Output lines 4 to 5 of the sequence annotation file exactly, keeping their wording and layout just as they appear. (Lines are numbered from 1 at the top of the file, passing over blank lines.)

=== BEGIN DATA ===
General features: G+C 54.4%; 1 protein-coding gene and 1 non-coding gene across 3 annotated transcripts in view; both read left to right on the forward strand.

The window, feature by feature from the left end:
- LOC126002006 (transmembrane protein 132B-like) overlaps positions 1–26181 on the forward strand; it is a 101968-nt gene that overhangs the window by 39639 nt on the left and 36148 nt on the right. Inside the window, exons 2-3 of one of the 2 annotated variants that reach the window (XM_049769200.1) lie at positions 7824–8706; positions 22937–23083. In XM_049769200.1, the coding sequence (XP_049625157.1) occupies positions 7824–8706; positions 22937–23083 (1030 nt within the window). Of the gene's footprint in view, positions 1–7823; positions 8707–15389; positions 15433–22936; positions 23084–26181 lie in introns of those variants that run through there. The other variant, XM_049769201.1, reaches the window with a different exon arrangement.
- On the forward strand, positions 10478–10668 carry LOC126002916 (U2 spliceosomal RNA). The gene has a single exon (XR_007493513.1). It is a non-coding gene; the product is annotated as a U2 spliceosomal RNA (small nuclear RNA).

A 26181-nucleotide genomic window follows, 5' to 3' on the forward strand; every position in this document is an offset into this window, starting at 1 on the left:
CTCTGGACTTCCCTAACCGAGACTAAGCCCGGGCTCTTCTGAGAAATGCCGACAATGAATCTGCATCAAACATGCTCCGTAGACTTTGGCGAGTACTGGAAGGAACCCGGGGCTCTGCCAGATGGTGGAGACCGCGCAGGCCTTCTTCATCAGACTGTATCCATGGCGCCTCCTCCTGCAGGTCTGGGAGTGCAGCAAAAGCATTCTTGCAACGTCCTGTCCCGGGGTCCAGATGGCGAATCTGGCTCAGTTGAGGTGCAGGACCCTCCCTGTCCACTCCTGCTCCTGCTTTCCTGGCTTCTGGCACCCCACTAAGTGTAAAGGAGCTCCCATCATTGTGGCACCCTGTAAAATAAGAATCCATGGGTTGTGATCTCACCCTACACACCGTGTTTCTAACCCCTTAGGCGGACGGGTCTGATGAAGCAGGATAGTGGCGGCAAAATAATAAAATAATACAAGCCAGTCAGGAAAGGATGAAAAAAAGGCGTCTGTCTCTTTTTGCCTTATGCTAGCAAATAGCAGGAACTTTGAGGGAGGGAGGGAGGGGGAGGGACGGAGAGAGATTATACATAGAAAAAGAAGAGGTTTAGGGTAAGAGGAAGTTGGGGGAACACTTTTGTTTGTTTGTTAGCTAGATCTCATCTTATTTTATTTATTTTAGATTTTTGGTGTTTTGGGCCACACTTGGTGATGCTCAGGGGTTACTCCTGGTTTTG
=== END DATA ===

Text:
- On the forward strand, positions 10478–10668 carry LOC126002916 (U2 spliceosomal RNA). The gene has a single exon (XR_007493513.1). It is a non-coding gene; the product is annotated as a U2 spliceosomal RNA (small nuclear RNA).

A 26181-nucleotide genomic window follows, 5' to 3' on the forward strand; every position in this document is an offset into this window, starting at 1 on the left: